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How Social Media is Redefining Selling From the Stage

Saturday, January 18, 2014

One of the most fatal marketing mistakes to make is to sell from the state. Small business owners, professional salespersons, entrepreneurs to C Level executives have experienced this faux pas if not at least one time to dozens of times.

For example, you attend a conference or similar business learning event and in many cases you have exchanged your profits or your disposable income with the hope or better yet the goal to walk away with:

  • New way to think
  • An idea to increase sales
  • Strategy to improve productivity

You sit in your comfortable or probably more uncomfortable seat to listen to what you believe are some gems of wisdom to take you from where you are now to where you want to be. Suddenly your ears pick up and you hear the last thing you want to hear that dreaded sales pitch.

Now sometimes this fatal marketing "faux pas" comes half way through the presentation or at the end. Regardless of where this appeal is made, your eyebrows and possibly even hackles have been raised. What then happens is you become suspicious of all future events even those offered by different organizations or individuals because no one wants to be sold from the stage.

Now with the expansion of social media this poisoned marketing action has now evolved to selling from the page. Read the Tweets, Facebook wall writing or Linked In discussion posts and instantly any small business owner, salesperson, entrepreneur or C Level executive can quickly see the plethora of selling from the page. Many of those engaged in this first phase of the sales process where they attempt to gain attention and to build the relationship just skip right over it. They immediately jump into spewing the 3Ps virus of product, price or proposal or what Jeb Blount in his book People Buy You as "pump and dump."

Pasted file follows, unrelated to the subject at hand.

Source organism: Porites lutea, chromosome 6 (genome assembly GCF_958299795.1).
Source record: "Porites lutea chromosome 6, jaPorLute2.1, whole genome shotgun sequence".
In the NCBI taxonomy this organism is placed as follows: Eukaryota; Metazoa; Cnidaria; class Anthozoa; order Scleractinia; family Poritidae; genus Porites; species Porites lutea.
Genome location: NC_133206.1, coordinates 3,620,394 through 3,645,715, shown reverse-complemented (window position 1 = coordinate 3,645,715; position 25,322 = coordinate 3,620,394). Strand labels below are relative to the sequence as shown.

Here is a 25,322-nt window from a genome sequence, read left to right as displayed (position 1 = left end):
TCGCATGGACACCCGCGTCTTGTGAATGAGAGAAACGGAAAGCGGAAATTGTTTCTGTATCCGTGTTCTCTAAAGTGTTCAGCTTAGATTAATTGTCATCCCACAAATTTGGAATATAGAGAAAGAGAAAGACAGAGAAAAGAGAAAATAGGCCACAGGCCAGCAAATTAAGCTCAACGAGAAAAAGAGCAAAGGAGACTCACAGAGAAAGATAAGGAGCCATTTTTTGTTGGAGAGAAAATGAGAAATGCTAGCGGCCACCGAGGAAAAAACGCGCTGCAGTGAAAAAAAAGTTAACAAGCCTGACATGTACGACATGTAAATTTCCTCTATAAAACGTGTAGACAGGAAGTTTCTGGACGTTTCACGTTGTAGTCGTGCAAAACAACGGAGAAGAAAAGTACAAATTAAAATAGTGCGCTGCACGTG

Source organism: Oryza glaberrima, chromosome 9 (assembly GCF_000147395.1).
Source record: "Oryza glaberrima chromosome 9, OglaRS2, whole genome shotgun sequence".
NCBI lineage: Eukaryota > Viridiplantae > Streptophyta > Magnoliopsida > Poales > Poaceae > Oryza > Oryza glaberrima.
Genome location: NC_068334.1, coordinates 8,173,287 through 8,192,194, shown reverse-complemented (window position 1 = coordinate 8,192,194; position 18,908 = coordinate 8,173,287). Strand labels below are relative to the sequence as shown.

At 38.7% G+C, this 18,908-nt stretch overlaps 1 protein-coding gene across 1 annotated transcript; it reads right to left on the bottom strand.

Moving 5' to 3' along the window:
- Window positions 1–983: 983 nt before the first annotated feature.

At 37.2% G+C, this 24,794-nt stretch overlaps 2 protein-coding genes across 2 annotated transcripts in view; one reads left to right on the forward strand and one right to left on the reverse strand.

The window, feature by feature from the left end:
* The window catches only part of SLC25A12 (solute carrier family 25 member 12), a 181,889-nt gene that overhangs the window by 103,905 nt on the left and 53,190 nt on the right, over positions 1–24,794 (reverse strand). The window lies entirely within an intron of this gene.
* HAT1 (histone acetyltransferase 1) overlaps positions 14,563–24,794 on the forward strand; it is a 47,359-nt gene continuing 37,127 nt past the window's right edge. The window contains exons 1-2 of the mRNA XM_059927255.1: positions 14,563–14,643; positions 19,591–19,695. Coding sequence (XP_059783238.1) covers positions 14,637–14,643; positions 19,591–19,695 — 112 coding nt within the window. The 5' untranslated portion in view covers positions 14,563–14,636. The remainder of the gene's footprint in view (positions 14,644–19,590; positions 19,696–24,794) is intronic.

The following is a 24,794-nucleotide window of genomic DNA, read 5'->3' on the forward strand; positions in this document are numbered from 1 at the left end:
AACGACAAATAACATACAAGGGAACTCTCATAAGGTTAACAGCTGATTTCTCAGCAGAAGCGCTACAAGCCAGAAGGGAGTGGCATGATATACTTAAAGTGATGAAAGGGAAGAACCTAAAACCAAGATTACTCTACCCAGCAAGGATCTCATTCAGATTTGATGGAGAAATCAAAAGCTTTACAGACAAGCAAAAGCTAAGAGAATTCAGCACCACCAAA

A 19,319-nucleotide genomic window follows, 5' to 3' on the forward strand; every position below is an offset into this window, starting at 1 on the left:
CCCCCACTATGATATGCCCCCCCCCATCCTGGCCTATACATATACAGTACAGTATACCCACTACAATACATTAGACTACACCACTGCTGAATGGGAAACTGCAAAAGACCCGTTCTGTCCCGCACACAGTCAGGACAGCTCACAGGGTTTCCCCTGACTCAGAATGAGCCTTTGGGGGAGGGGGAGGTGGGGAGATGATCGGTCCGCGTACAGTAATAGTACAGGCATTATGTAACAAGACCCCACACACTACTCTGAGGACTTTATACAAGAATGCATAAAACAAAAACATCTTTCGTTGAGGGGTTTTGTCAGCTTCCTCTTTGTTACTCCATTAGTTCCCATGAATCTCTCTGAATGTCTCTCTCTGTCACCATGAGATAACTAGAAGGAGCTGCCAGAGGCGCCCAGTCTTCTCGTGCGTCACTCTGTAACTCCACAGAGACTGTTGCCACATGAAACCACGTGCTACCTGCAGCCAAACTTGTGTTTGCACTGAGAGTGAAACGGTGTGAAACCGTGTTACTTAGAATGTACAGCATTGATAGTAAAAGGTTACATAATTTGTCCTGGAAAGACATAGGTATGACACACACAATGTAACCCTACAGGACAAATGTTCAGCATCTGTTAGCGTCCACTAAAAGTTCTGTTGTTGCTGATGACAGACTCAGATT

Individuals who do deliver such messages are engaged in the traditional sales or product based marketing instead of education based. Their goal is not to educate and create value, but rather to overwhelm their potential customers (a.k.a. prospects) with what they know about their products or services. In many cases, these salesperson disguised as marketers are truly clueless about the value their products or services deliver.

So how does one determine if someone is selling from the page or not? One way is to see if the URL within the message takes you to a squeeze page where you are immediately asked to buy something. This page may be a very long and well-written sales letter.

Another way to determine is if you go to the page, attempt to leave and then receive a message are you sure you want to leave? If the words (copy) on the page truly provided value, why must there be such a message?

Many authentic salespersons will write articles, leave thoughtful words such as the quotes of others or even pose a great discussion questions. Their goal is to share and educate not to sell. By proving their expertise by not selling, they have enhanced their credibility and have begun to build that necessary relationship.

Social media may have changed the marketing platform, but this one thing does not change. People will buy from people they know and trust.



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